Osechi Ryori is what most Japanese people eat on January 1 and sometimes up to January 3 or 4! An elaborate spread with various ingredients, each one having a significance. The foods that make up osechi can be prepared in advance and then sit out in a cool area for a few days without spoiling. Most often everything is placed in compartmentalized lacquer boxes that are stacked in layers. In the olden days, local produce would be used but the trend has moved to mostly seafood. These days most families order an osechi ryori set from department stores or local shops.
Lets check what some of the items signify!
Kohaku Kamaboko (red and white fish paste)
The round shape of these resembles the first sunrise of the New Year. Further, the pink (red) and white colors of the kamaboko are considered to be a good omen as red is said to ward off evil and white signifies purity.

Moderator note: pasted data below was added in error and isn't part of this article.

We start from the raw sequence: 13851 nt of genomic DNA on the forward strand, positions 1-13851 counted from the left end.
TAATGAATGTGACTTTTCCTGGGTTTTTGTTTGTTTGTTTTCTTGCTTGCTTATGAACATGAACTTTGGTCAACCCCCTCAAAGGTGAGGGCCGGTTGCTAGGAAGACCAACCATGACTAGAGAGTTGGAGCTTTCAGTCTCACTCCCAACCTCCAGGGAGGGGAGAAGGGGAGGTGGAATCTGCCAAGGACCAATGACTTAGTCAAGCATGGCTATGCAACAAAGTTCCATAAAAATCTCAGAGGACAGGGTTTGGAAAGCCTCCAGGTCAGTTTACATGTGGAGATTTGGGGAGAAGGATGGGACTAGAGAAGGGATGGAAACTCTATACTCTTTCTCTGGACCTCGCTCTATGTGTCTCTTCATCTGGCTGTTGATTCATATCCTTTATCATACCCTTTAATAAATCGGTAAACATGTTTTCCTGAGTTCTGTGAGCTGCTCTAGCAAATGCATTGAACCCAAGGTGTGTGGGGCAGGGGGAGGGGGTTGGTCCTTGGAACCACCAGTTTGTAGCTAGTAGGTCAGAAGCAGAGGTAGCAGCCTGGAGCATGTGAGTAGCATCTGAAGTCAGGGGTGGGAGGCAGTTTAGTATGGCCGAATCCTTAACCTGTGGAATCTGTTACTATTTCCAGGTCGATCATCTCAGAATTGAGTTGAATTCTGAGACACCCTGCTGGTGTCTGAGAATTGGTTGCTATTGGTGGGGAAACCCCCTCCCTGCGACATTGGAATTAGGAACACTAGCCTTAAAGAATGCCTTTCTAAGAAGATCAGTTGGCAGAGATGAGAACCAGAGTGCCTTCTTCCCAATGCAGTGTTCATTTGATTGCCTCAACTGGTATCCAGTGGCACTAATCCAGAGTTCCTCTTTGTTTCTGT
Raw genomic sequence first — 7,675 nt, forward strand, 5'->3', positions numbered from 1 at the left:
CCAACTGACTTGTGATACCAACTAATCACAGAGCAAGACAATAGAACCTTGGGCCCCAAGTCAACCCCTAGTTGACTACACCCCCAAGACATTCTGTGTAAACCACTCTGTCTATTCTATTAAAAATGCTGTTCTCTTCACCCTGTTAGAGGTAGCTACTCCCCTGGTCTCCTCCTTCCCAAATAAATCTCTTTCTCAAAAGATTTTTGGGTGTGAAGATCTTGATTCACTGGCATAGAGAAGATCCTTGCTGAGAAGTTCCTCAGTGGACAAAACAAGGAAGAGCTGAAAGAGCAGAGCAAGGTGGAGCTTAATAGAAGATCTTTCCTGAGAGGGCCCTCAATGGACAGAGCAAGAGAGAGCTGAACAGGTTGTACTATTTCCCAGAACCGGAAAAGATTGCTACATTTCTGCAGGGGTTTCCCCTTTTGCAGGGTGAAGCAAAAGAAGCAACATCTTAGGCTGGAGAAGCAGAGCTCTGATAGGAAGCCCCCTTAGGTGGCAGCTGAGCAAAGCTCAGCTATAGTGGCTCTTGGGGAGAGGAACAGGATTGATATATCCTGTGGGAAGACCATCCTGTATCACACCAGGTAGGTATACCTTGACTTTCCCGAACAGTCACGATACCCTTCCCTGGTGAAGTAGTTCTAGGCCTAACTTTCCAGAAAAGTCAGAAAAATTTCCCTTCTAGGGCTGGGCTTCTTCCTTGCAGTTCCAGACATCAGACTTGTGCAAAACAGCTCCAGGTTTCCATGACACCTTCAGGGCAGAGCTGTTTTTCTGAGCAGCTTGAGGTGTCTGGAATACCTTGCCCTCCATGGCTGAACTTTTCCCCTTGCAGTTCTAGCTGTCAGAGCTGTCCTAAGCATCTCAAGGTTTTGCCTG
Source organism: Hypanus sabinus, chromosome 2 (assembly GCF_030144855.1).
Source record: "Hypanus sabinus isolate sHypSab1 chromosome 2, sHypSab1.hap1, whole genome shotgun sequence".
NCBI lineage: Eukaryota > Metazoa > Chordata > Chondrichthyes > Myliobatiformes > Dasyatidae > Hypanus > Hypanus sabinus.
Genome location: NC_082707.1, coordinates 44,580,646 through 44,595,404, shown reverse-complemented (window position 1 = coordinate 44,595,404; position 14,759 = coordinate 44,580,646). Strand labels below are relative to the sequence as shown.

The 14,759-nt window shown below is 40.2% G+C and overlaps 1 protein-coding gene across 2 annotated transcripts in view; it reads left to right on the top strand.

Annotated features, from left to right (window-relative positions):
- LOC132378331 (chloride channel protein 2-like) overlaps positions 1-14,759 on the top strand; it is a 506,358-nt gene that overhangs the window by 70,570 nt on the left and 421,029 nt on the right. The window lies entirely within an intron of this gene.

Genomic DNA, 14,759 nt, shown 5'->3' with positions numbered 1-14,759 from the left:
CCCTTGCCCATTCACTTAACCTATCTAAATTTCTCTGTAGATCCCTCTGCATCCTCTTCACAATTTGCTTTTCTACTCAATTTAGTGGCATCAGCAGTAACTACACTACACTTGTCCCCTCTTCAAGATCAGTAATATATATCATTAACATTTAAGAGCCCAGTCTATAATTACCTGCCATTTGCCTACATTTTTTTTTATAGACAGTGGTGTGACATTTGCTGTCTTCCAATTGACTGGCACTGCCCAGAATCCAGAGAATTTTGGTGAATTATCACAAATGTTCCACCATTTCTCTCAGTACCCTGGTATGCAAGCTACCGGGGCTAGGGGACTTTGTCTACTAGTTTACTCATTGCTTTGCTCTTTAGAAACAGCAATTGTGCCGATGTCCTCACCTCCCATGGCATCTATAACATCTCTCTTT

Datemaki (rolled omelette mixed with fish paste)
In the olden days, people rolled documents that had important information into scrolls. Since this shape resembles a scroll, it signifies the flourishing of learning and culture.
Kuri Kinton (mashed sweet potatoes with chestnuts)
Literally meaning chestnut gold mash and symbolizes economic fortune. Therefore, hoping that eating this will bring good luck and prosperity for the New Year.
Kuromame (black beans)
These are eaten to pray for good health. “Mame ni hataraku” means to be a hard or busy worker.
Kobumaki (sliced dried herring or other fish wrapped in konbu seaweed & boiled)
One of the essential items, yorokobu means to feel happy and “kobu” simply refers to happiness. Another symbolism is that of longevity as seaweed is good for health.
Tazukuri (candied sardines or anchovies)
Gomame means small fish as well as 50,000 grains of rice. In the olden days, farmers used dried sardines for an abundant harvest in the fields. So tazukuri is eaten to pray for a good harvest in the coming year.
Kazu no Ko (Herring roe)
As it contains many eggs, it represents the hope for an abundant harvest and well-being of one’s descendants.
Prawns or shrimp are on the plate to pray for a long life until you have a bent back and long beard (like a prawn)!
This is just the tip of the iceberg!
If you’re in Japan before New Years, visit department stores to see how pretty these Osechi Ryori sets look! It’s truly an art.
Here’s wishing you a very HAPPY NEW YEAR!